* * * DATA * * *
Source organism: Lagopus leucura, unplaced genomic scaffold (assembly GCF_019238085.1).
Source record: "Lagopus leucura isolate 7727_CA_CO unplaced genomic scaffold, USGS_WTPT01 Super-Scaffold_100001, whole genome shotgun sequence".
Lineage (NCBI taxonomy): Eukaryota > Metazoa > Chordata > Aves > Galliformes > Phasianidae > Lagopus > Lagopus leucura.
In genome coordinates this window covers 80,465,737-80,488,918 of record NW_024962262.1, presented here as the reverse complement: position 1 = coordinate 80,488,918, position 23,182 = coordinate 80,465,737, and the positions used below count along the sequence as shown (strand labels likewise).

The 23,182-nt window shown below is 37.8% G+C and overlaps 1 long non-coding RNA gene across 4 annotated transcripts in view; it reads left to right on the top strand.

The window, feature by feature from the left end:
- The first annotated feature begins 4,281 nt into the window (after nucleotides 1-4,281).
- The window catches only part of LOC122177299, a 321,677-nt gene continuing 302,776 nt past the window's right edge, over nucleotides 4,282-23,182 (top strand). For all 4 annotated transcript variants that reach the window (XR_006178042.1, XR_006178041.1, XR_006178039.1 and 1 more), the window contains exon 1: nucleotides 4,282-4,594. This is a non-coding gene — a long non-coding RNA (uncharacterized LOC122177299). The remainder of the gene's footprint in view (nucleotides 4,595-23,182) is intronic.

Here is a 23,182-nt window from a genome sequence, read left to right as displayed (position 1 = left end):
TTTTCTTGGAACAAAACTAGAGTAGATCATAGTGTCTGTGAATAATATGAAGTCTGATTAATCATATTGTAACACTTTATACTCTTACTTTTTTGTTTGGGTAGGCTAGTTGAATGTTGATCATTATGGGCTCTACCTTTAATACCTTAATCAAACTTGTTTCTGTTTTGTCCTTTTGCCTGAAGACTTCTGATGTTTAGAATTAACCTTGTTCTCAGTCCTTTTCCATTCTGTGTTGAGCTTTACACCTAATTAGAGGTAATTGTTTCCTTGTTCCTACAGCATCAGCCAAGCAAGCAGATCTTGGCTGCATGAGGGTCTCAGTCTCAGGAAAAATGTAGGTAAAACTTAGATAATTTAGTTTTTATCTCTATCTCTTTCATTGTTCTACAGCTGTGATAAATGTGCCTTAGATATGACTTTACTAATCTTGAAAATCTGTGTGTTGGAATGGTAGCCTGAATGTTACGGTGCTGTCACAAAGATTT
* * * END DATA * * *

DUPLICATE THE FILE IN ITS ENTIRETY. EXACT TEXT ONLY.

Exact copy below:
Source organism: Lagopus leucura, unplaced genomic scaffold (assembly GCF_019238085.1).
Source record: "Lagopus leucura isolate 7727_CA_CO unplaced genomic scaffold, USGS_WTPT01 Super-Scaffold_100001, whole genome shotgun sequence".
Lineage (NCBI taxonomy): Eukaryota > Metazoa > Chordata > Aves > Galliformes > Phasianidae > Lagopus > Lagopus leucura.
In genome coordinates this window covers 80,465,737-80,488,918 of record NW_024962262.1, presented here as the reverse complement: position 1 = coordinate 80,488,918, position 23,182 = coordinate 80,465,737, and the positions used below count along the sequence as shown (strand labels likewise).

The 23,182-nt window shown below is 37.8% G+C and overlaps 1 long non-coding RNA gene across 4 annotated transcripts in view; it reads left to right on the top strand.

The window, feature by feature from the left end:
- The first annotated feature begins 4,281 nt into the window (after nucleotides 1-4,281).
- The window catches only part of LOC122177299, a 321,677-nt gene continuing 302,776 nt past the window's right edge, over nucleotides 4,282-23,182 (top strand). For all 4 annotated transcript variants that reach the window (XR_006178042.1, XR_006178041.1, XR_006178039.1 and 1 more), the window contains exon 1: nucleotides 4,282-4,594. This is a non-coding gene — a long non-coding RNA (uncharacterized LOC122177299). The remainder of the gene's footprint in view (nucleotides 4,595-23,182) is intronic.

Here is a 23,182-nt window from a genome sequence, read left to right as displayed (position 1 = left end):
TTTTCTTGGAACAAAACTAGAGTAGATCATAGTGTCTGTGAATAATATGAAGTCTGATTAATCATATTGTAACACTTTATACTCTTACTTTTTTGTTTGGGTAGGCTAGTTGAATGTTGATCATTATGGGCTCTACCTTTAATACCTTAATCAAACTTGTTTCTGTTTTGTCCTTTTGCCTGAAGACTTCTGATGTTTAGAATTAACCTTGTTCTCAGTCCTTTTCCATTCTGTGTTGAGCTTTACACCTAATTAGAGGTAATTGTTTCCTTGTTCCTACAGCATCAGCCAAGCAAGCAGATCTTGGCTGCATGAGGGTCTCAGTCTCAGGAAAAATGTAGGTAAAACTTAGATAATTTAGTTTTTATCTCTATCTCTTTCATTGTTCTACAGCTGTGATAAATGTGCCTTAGATATGACTTTACTAATCTTGAAAATCTGTGTGTTGGAATGGTAGCCTGAATGTTACGGTGCTGTCACAAAGATTT